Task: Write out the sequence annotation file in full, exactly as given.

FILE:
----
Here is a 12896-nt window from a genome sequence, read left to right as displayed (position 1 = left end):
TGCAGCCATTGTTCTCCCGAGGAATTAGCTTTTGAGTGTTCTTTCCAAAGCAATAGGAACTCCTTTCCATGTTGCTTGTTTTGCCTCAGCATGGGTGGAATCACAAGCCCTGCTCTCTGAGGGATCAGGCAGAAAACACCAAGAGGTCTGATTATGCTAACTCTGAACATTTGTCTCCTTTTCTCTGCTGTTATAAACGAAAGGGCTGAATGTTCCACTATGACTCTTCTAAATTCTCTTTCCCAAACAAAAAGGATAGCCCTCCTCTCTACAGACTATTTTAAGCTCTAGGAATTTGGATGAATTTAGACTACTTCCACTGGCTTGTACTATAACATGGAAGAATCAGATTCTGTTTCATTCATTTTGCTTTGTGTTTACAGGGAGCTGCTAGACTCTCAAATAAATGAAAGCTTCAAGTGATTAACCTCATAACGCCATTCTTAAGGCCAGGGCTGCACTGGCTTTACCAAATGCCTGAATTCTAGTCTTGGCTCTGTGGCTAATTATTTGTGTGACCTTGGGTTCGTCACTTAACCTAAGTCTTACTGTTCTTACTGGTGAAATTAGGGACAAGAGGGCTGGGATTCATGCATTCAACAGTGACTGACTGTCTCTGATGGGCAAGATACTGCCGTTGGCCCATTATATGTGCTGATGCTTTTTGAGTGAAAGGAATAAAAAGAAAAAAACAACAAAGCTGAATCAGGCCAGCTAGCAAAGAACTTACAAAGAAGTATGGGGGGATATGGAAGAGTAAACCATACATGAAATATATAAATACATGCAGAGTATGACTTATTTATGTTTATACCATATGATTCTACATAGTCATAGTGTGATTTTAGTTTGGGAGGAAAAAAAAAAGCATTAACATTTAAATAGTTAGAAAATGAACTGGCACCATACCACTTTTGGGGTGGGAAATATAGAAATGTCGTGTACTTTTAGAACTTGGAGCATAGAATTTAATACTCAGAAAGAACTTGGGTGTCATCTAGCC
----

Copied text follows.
Here is a 12896-nt window from a genome sequence, read left to right as displayed (position 1 = left end):
TGCAGCCATTGTTCTCCCGAGGAATTAGCTTTTGAGTGTTCTTTCCAAAGCAATAGGAACTCCTTTCCATGTTGCTTGTTTTGCCTCAGCATGGGTGGAATCACAAGCCCTGCTCTCTGAGGGATCAGGCAGAAAACACCAAGAGGTCTGATTATGCTAACTCTGAACATTTGTCTCCTTTTCTCTGCTGTTATAAACGAAAGGGCTGAATGTTCCACTATGACTCTTCTAAATTCTCTTTCCCAAACAAAAAGGATAGCCCTCCTCTCTACAGACTATTTTAAGCTCTAGGAATTTGGATGAATTTAGACTACTTCCACTGGCTTGTACTATAACATGGAAGAATCAGATTCTGTTTCATTCATTTTGCTTTGTGTTTACAGGGAGCTGCTAGACTCTCAAATAAATGAAAGCTTCAAGTGATTAACCTCATAACGCCATTCTTAAGGCCAGGGCTGCACTGGCTTTACCAAATGCCTGAATTCTAGTCTTGGCTCTGTGGCTAATTATTTGTGTGACCTTGGGTTCGTCACTTAACCTAAGTCTTACTGTTCTTACTGGTGAAATTAGGGACAAGAGGGCTGGGATTCATGCATTCAACAGTGACTGACTGTCTCTGATGGGCAAGATACTGCCGTTGGCCCATTATATGTGCTGATGCTTTTTGAGTGAAAGGAATAAAAAGAAAAAAACAACAAAGCTGAATCAGGCCAGCTAGCAAAGAACTTACAAAGAAGTATGGGGGGATATGGAAGAGTAAACCATACATGAAATATATAAATACATGCAGAGTATGACTTATTTATGTTTATACCATATGATTCTACATAGTCATAGTGTGATTTTAGTTTGGGAGGAAAAAAAAAAGCATTAACATTTAAATAGTTAGAAAATGAACTGGCACCATACCACTTTTGGGGTGGGAAATATAGAAATGTCGTGTACTTTTAGAACTTGGAGCATAGAATTTAATACTCAGAAAGAACTTGGGTGTCATCTAGCC